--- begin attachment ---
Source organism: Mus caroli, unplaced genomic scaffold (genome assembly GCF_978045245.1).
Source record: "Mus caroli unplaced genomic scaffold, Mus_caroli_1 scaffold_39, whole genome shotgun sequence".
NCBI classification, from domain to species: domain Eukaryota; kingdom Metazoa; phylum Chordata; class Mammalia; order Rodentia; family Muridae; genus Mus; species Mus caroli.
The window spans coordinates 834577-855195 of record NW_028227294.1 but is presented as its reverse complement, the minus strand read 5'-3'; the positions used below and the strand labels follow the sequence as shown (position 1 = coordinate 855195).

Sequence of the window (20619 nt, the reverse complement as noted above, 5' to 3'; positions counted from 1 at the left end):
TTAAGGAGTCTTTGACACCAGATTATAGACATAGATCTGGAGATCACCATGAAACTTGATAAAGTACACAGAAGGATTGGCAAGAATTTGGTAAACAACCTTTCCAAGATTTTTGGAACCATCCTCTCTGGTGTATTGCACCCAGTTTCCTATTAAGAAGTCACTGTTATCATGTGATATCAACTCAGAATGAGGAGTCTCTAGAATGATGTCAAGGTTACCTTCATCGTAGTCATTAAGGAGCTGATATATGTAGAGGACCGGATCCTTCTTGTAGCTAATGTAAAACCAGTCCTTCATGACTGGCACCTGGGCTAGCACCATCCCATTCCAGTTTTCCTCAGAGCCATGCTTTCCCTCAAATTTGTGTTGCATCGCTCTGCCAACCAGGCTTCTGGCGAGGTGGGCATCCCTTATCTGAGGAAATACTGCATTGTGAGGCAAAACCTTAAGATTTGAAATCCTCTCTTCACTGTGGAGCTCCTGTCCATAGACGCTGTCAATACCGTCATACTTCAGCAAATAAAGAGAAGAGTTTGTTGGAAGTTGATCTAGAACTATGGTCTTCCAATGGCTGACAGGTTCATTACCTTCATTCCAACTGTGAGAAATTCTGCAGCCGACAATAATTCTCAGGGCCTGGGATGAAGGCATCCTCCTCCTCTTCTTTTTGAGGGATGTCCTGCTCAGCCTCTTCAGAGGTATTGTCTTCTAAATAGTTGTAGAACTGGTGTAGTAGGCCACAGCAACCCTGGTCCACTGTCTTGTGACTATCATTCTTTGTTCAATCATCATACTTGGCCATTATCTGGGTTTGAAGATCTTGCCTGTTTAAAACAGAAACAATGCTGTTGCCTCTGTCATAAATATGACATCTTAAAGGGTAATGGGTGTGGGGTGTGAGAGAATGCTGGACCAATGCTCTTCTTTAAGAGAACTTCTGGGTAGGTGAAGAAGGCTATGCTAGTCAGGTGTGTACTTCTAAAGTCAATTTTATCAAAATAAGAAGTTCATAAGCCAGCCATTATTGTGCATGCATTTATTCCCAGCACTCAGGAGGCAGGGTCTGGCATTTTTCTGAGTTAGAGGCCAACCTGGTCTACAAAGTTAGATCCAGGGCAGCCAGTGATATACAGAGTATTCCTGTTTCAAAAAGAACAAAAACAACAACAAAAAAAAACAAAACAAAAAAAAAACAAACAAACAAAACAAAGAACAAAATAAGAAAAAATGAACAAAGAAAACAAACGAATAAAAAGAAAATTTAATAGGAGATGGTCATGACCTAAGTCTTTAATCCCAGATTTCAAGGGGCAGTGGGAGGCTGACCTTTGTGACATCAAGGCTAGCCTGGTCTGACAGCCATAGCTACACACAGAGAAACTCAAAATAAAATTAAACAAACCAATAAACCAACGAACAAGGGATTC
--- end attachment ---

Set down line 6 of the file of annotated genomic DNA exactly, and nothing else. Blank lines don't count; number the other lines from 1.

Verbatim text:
TTAAGGAGTCTTTGACACCAGATTATAGACATAGATCTGGAGATCACCATGAAACTTGATAAAGTACACAGAAGGATTGGCAAGAATTTGGTAAACAACCTTTCCAAGATTTTTGGAACCATCCTCTCTGGTGTATTGCACCCAGTTTCCTATTAAGAAGTCACTGTTATCATGTGATATCAACTCAGAATGAGGAGTCTCTAGAATGATGTCAAGGTTACCTTCATCGTAGTCATTAAGGAGCTGATATATGTAGAGGACCGGATCCTTCTTGTAGCTAATGTAAAACCAGTCCTTCATGACTGGCACCTGGGCTAGCACCATCCCATTCCAGTTTTCCTCAGAGCCATGCTTTCCCTCAAATTTGTGTTGCATCGCTCTGCCAACCAGGCTTCTGGCGAGGTGGGCATCCCTTATCTGAGGAAATACTGCATTGTGAGGCAAAACCTTAAGATTTGAAATCCTCTCTTCACTGTGGAGCTCCTGTCCATAGACGCTGTCAATACCGTCATACTTCAGCAAATAAAGAGAAGAGTTTGTTGGAAGTTGATCTAGAACTATGGTCTTCCAATGGCTGACAGGTTCATTACCTTCATTCCAACTGTGAGAAATTCTGCAGCCGACAATAATTCTCAGGGCCTGGGATGAAGGCATCCTCCTCCTCTTCTTTTTGAGGGATGTCCTGCTCAGCCTCTTCAGAGGTATTGTCTTCTAAATAGTTGTAGAACTGGTGTAGTAGGCCACAGCAACCCTGGTCCACTGTCTTGTGACTATCATTCTTTGTTCAATCATCATACTTGGCCATTATCTGGGTTTGAAGATCTTGCCTGTTTAAAACAGAAACAATGCTGTTGCCTCTGTCATAAATATGACATCTTAAAGGGTAATGGGTGTGGGGTGTGAGAGAATGCTGGACCAATGCTCTTCTTTAAGAGAACTTCTGGGTAGGTGAAGAAGGCTATGCTAGTCAGGTGTGTACTTCTAAAGTCAATTTTATCAAAATAAGAAGTTCATAAGCCAGCCATTATTGTGCATGCATTTATTCCCAGCACTCAGGAGGCAGGGTCTGGCATTTTTCTGAGTTAGAGGCCAACCTGGTCTACAAAGTTAGATCCAGGGCAGCCAGTGATATACAGAGTATTCCTGTTTCAAAAAGAACAAAAACAACAACAAAAAAAAACAAAACAAAAAAAAAACAAACAAACAAAACAAAGAACAAAATAAGAAAAAATGAACAAAGAAAACAAACGAATAAAAAGAAAATTTAATAGGAGATGGTCATGACCTAAGTCTTTAATCCCAGATTTCAAGGGGCAGTGGGAGGCTGACCTTTGTGACATCAAGGCTAGCCTGGTCTGACAGCCATAGCTACACACAGAGAAACTCAAAATAAAATTAAACAAACCAATAAACCAACGAACAAGGGATTC